Speech by Robert on “From the Barrio to the Board Room” engages students
by Laureen Diephof, Reporting for BenitoLink
Robert gives a motivational talk to boys at San Benito High School.
Robert Renteria, an award-winning author and former businessman from Chicago, powered a motivational speech to a select group of San Benito High School boys on Sept. 7.
Renteria wrote the memoir, “From the Barrio to the Board Room” in 2008, and that spirited the efforts to change the downward spiral of at-risk youth.
Former San Benito County Superintendent Mike Sanchez introduced Renteria to the student assembly on campus. “The Barrio to the Board Room, is now in 24 countries,’” Sanchez said, and then prepared the students for what they were about to hear.
Renteria took the stage and asked, “Are you ready?” When a bit of grumbling came from the high-energy audience, he put a stop to it. “If you do not want to stay here and listen to what I have to say, then you can leave.” The audience went quiet.
“Has anyone ever told you you can’t do something?” he asked, adding“ Someone ever tell you that you can’t have that girl because you’re too ugly, but got her anyway, huh?” The audience laughed.
“What do you call those people?” he queried.
“Haters” the audience replied.
“You tell me who your friends are and I’ll tell you who you are,” Renteria said, and the boys paid close attention to his words, some that told of his early life, which began with a drug-addicted father, who left the family. Renteria didn’t meet him again until years later. His father has since died.
He credits his mother, who took on three jobs to take care of the family. More challenges came about when Renteria was 6 years old. He was severely injured in an accident that happened on an amusement park ride. Because of a compound fracture, he was in a coma for eight days, and then had to learn to walk and talk again.
Renteria's mother taught him to be strong, and through the subsequent years he had many opportunities to put that lesson into practice. But the strength was misplaced in the wrong lifestyle for many years, he admitted.
“All that I am, I owe to my mother,” he told the crowd.
Renteria's repeated advice to the young men in the audience was to always do the right thing and to ask for help. “It’s a hand up, not a hand out,” he said. “Do not become a statistic."
The author grew up in an East Los Angeles barrio and was involved with a tough street crowd. He used and dealt drugs, dropped out of high school, and was shot and stabbed.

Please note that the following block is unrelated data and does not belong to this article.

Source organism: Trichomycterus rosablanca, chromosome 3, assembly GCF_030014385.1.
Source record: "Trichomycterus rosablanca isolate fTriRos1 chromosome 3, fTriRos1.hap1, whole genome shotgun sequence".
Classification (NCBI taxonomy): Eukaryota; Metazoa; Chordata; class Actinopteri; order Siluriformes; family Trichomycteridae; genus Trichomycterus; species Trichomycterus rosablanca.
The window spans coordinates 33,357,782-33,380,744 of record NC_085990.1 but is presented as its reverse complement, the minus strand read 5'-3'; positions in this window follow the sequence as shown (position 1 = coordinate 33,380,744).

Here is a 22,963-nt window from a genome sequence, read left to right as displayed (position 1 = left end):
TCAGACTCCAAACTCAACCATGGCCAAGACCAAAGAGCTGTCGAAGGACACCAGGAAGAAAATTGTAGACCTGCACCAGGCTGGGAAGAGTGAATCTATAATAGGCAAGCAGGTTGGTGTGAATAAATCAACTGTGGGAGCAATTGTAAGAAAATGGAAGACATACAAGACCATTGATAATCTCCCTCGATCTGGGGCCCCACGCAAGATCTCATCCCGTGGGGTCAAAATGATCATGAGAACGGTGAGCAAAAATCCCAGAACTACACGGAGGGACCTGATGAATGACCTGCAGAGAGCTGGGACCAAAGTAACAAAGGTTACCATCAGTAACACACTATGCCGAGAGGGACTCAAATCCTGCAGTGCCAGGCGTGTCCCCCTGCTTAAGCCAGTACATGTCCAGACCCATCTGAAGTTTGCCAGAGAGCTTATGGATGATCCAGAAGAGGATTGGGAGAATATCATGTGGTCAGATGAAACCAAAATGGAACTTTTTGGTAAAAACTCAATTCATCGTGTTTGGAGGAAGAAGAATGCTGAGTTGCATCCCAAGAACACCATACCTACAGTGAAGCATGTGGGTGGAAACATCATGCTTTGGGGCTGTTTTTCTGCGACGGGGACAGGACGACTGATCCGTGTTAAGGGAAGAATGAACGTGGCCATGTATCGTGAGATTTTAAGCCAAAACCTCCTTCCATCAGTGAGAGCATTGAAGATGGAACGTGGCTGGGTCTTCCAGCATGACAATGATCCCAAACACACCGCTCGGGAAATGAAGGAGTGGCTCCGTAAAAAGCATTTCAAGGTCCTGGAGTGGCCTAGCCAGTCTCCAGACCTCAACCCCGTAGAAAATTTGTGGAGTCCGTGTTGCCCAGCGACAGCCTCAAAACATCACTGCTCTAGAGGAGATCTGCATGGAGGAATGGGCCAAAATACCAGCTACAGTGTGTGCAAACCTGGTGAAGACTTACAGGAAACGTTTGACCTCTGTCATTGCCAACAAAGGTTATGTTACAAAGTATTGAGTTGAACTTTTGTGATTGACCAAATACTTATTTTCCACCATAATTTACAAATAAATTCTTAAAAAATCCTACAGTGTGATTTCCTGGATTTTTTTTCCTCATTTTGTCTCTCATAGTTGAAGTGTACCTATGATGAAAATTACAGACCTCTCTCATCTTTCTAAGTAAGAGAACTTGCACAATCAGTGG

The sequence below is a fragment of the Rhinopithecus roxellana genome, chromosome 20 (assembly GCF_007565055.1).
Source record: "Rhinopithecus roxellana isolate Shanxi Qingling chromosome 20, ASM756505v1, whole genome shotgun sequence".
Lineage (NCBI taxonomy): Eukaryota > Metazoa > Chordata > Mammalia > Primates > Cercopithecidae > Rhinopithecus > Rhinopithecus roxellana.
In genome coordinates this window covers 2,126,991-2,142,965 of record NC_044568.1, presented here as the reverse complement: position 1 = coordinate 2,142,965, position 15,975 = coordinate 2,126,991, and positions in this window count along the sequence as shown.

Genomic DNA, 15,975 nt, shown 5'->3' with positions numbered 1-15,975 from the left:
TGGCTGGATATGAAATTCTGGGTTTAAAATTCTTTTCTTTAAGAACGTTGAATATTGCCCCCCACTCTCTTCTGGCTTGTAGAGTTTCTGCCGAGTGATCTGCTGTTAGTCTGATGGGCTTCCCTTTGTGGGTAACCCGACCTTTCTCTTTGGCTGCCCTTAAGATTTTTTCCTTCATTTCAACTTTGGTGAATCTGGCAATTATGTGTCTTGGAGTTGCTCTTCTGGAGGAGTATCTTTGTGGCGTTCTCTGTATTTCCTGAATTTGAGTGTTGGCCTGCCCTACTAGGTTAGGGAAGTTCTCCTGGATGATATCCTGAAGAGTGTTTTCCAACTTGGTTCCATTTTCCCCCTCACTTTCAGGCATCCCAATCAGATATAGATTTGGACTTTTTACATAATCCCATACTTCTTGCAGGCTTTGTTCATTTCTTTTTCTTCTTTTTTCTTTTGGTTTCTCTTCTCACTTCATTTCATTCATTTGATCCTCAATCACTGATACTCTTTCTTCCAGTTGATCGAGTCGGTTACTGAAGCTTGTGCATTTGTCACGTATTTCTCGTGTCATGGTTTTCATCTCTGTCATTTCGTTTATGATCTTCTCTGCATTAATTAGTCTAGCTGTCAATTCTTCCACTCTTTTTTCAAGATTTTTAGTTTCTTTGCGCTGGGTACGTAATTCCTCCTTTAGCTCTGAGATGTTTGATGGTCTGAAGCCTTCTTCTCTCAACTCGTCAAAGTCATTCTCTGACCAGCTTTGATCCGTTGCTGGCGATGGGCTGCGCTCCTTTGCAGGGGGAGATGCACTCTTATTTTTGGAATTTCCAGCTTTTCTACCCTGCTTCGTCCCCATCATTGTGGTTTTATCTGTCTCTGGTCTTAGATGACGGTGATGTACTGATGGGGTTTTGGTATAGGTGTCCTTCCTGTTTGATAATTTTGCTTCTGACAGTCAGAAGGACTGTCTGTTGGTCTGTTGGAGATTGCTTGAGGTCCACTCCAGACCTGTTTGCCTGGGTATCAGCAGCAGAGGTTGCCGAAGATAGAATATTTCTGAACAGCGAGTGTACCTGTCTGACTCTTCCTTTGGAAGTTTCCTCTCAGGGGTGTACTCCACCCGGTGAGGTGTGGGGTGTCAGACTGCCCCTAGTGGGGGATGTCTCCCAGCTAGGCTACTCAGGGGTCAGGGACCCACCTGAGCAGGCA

He turned his own life around, earned a GED, joined the military and traveled the world, including Germany, Italy and Panama. After serving in the Army, Renteria opened up a laundromat business. He eventually became a Corporate Vice President of a publicly traded company on the New York Stock Exchange.
When he became successful, he realized that his good fortune should be brought to others and he has been doing that through books, curriculum and speaking engagements.
“Remember,” he told the young audience, “there is no honor to be handcuffed, put in a police car, and then to have your photo put into a newspaper.”
Renteria was selected as one of Chicago’s Who’s Who Hispanic Leaders, was featured as "Chicago’s Very Own" on television station WGN 9, as well as the first Latino to receive two national Dr. Martin Luther King, Jr. awards.
The success with his first memoir prompted other books -- including Mi Barrio and Little Barrio Coloring Book -- and curriculum to support youths of all ages. He was involved in the Broadway stage play, “The Barrio Project," and he is working with the Latino Grammys on “Kid Barrio,” a superhero, anti-bullying conflict resolution program.
Renteria stressed that his writings are for students. “This is your life,” he said as he held up the book. He answered questions from the audience and several students spoke with him privately after the talk.
George Munoz, vice president of MACE (Mexican American Committee on Education) presented a certificate of appreciation to Renteria for his talk to the high school students.